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  • Open Access
    Authors: 
    Mait Kõiv;
    Publisher: University of Tartu

    Of all the Greek city-states, Sparta offers certainly the most abundant and partly also the best literary evidence about the development of the constitution of an early polis (prior to the 6th century BC). This is true at least in respect of what may be called early documentary evidence. In the first place we have the so-called Great Rhetra, allegedly a Delphic prescription to the Spartan lawgiver Lykourgos, quoted by Plutarch in the biography of Lykourgos as his main constitutional enactment. By all probability the Rhetra with its commentary derives from Aristotle’s lost “Lakedaimonion politeia”. Leaving here aside all the disputes about the exact meaning of particular clauses of the Rhetra, we can summarise its essence as follows. First, it prescribed the establishment of a new cult (Syllanian Zeus and Athena), the arrangement of the members of the community into structural units (phylai and obai), the establishment of the gerousia of 30 members, including the kings, and the regular holding of assemblies. And second, it prescribed the correct procedure to be followed in the assemblies, leaving the right of the final decision to the people. According to Aristotle, the kings Polydoros and Theopompos added later the so-called Rider to the Rhetra. It gave the gerontes and the kings the right to dissolve the assembly if the people would speak crookedly.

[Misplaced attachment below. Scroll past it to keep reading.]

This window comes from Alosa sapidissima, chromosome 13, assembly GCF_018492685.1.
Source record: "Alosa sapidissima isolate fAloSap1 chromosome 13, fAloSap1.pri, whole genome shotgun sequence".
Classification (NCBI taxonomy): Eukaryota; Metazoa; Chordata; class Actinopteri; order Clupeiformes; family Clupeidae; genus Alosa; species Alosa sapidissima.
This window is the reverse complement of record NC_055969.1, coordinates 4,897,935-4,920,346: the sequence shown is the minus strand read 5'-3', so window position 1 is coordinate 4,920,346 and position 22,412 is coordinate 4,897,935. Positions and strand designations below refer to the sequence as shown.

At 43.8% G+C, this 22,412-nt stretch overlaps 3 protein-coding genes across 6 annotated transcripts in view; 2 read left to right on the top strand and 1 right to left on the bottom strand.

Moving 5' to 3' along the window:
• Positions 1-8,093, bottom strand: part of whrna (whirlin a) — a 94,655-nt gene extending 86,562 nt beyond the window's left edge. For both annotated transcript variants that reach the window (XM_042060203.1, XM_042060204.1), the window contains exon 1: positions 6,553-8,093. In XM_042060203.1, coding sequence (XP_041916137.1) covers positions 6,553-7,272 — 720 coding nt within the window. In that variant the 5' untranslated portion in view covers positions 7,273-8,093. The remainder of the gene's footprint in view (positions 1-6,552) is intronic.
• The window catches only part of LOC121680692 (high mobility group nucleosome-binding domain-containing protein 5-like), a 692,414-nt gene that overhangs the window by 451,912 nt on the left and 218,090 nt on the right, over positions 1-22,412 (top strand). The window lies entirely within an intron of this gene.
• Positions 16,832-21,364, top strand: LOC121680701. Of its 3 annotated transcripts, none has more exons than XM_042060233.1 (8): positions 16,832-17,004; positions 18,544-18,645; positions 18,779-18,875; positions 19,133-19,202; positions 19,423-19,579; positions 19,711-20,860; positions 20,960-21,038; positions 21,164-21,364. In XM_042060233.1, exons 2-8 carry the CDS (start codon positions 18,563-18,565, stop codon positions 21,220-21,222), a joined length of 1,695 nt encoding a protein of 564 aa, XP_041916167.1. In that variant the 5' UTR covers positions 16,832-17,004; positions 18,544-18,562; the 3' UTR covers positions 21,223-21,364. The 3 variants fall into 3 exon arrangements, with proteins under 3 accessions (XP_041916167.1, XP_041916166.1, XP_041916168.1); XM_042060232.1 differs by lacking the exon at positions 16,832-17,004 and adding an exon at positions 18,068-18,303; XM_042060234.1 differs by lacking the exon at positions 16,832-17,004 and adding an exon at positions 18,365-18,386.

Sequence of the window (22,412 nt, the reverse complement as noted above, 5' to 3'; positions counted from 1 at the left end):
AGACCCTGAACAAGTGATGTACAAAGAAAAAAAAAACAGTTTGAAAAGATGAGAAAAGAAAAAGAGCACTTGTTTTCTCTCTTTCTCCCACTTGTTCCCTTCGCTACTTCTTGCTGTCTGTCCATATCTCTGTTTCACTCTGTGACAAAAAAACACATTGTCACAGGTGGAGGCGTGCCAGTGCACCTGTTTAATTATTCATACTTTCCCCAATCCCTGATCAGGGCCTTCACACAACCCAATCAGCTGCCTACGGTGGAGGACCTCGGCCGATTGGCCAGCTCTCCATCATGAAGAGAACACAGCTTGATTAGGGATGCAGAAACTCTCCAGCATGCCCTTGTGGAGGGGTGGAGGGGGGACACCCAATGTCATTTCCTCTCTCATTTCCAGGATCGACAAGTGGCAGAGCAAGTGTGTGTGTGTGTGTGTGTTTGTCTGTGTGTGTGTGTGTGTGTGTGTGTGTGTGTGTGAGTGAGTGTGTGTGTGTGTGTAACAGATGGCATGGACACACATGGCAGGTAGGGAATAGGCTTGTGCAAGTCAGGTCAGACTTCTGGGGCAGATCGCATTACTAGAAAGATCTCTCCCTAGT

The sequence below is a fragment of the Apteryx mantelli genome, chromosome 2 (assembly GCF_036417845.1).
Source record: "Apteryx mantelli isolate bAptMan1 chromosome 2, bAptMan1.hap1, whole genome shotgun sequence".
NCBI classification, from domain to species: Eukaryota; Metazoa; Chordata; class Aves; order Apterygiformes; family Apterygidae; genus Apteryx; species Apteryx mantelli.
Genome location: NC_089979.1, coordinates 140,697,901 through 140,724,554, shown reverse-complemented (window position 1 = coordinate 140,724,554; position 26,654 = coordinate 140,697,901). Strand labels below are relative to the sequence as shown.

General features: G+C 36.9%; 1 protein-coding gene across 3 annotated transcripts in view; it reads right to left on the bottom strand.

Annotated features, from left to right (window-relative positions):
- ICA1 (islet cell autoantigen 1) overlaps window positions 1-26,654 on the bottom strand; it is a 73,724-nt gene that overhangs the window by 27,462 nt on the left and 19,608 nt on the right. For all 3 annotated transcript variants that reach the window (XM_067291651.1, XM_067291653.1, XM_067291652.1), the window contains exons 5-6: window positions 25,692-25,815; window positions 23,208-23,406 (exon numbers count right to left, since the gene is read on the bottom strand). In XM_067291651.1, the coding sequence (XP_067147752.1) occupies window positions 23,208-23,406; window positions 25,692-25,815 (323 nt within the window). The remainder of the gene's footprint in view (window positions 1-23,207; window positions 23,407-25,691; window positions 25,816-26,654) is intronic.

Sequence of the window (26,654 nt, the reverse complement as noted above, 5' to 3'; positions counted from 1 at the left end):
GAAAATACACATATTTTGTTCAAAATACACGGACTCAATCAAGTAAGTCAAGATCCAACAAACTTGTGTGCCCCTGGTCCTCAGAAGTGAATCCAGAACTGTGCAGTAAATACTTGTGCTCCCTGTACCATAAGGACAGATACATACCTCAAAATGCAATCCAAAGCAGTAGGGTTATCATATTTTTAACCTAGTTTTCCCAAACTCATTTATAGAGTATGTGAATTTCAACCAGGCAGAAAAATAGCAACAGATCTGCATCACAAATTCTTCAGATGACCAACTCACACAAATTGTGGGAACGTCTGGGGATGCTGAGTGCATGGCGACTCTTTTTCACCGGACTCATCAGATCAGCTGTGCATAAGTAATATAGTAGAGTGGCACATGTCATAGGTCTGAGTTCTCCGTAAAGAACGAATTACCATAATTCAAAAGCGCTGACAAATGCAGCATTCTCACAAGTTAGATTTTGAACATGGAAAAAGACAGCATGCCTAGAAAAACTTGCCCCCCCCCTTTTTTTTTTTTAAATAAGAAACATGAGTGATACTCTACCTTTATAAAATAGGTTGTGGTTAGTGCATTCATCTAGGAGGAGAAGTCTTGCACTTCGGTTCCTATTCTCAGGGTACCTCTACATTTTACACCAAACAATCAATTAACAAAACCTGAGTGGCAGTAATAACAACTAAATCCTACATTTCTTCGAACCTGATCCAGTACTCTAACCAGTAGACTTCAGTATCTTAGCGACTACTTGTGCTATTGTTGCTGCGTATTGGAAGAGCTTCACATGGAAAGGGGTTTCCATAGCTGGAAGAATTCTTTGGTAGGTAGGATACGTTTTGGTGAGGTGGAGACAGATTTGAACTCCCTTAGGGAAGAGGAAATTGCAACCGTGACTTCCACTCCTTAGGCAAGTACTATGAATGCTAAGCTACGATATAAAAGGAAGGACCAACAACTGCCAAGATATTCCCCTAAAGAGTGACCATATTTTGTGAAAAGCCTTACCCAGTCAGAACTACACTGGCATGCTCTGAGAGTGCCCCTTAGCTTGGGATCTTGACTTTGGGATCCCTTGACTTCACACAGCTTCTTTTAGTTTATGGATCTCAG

Include:
1 Research products, page 1 of 1
  • Open Access
    Authors: 
    Mait Kõiv;
    Publisher: University of Tartu

    Of all the Greek city-states, Sparta offers certainly the most abundant and partly also the best literary evidence about the development of the constitution of an early polis (prior to the 6th century BC). This is true at least in respect of what may be called early documentary evidence. In the first place we have the so-called Great Rhetra, allegedly a Delphic prescription to the Spartan lawgiver Lykourgos, quoted by Plutarch in the biography of Lykourgos as his main constitutional enactment. By all probability the Rhetra with its commentary derives from Aristotle’s lost “Lakedaimonion politeia”. Leaving here aside all the disputes about the exact meaning of particular clauses of the Rhetra, we can summarise its essence as follows. First, it prescribed the establishment of a new cult (Syllanian Zeus and Athena), the arrangement of the members of the community into structural units (phylai and obai), the establishment of the gerousia of 30 members, including the kings, and the regular holding of assemblies. And second, it prescribed the correct procedure to be followed in the assemblies, leaving the right of the final decision to the people. According to Aristotle, the kings Polydoros and Theopompos added later the so-called Rider to the Rhetra. It gave the gerontes and the kings the right to dissolve the assembly if the people would speak crookedly.

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